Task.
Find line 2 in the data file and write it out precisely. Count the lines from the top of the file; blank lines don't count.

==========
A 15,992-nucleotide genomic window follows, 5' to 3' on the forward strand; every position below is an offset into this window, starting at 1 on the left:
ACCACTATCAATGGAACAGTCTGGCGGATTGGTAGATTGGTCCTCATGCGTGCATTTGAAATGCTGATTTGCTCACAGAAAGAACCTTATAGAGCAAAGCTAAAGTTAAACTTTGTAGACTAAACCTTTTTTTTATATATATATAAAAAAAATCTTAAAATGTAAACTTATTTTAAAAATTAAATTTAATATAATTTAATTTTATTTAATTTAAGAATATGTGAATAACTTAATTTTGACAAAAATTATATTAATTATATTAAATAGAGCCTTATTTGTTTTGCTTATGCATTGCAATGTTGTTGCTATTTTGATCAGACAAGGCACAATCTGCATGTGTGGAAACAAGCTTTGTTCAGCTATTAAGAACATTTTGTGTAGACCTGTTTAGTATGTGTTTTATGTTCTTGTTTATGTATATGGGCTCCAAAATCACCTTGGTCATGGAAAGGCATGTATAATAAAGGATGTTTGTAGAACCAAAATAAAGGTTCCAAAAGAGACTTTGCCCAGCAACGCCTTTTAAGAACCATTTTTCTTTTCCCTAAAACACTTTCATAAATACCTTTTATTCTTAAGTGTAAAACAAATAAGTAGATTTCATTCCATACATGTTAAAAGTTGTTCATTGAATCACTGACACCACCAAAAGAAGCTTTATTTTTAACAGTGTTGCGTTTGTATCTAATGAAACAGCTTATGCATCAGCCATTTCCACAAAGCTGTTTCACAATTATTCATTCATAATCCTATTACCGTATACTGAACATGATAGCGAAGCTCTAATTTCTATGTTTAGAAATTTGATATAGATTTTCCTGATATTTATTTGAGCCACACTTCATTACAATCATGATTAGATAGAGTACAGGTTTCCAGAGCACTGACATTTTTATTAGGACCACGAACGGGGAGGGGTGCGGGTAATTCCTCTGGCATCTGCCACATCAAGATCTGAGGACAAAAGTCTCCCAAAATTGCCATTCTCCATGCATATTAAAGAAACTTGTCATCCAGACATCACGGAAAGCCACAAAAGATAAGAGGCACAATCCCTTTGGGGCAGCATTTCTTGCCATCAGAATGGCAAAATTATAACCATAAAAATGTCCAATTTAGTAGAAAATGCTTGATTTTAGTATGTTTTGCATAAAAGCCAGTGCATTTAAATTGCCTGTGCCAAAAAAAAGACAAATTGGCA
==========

ACCACTATCAATGGAACAGTCTGGCGGATTGGTAGATTGGTCCTCATGCGTGCATTTGAAATGCTGATTTGCTCACAGAAAGAACCTTATAGAGCAAAGCTAAAGTTAAACTTTGTAGACTAAACCTTTTTTTTATATATATATAAAAAAAATCTTAAAATGTAAACTTATTTTAAAAATTAAATTTAATATAATTTAATTTTATTTAATTTAAGAATATGTGAATAACTTAATTTTGACAAAAATTATATTAATTATATTAAATAGAGCCTTATTTGTTTTGCTTATGCATTGCAATGTTGTTGCTATTTTGATCAGACAAGGCACAATCTGCATGTGTGGAAACAAGCTTTGTTCAGCTATTAAGAACATTTTGTGTAGACCTGTTTAGTATGTGTTTTATGTTCTTGTTTATGTATATGGGCTCCAAAATCACCTTGGTCATGGAAAGGCATGTATAATAAAGGATGTTTGTAGAACCAAAATAAAGGTTCCAAAAGAGACTTTGCCCAGCAACGCCTTTTAAGAACCATTTTTCTTTTCCCTAAAACACTTTCATAAATACCTTTTATTCTTAAGTGTAAAACAAATAAGTAGATTTCATTCCATACATGTTAAAAGTTGTTCATTGAATCACTGACACCACCAAAAGAAGCTTTATTTTTAACAGTGTTGCGTTTGTATCTAATGAAACAGCTTATGCATCAGCCATTTCCACAAAGCTGTTTCACAATTATTCATTCATAATCCTATTACCGTATACTGAACATGATAGCGAAGCTCTAATTTCTATGTTTAGAAATTTGATATAGATTTTCCTGATATTTATTTGAGCCACACTTCATTACAATCATGATTAGATAGAGTACAGGTTTCCAGAGCACTGACATTTTTATTAGGACCACGAACGGGGAGGGGTGCGGGTAATTCCTCTGGCATCTGCCACATCAAGATCTGAGGACAAAAGTCTCCCAAAATTGCCATTCTCCATGCATATTAAAGAAACTTGTCATCCAGACATCACGGAAAGCCACAAAAGATAAGAGGCACAATCCCTTTGGGGCAGCATTTCTTGCCATCAGAATGGCAAAATTATAACCATAAAAATGTCCAATTTAGTAGAAAATGCTTGATTTTAGTATGTTTTGCATAAAAGCCAGTGCATTTAAATTGCCTGTGCCAAAAAAAAGACAAATTGGCA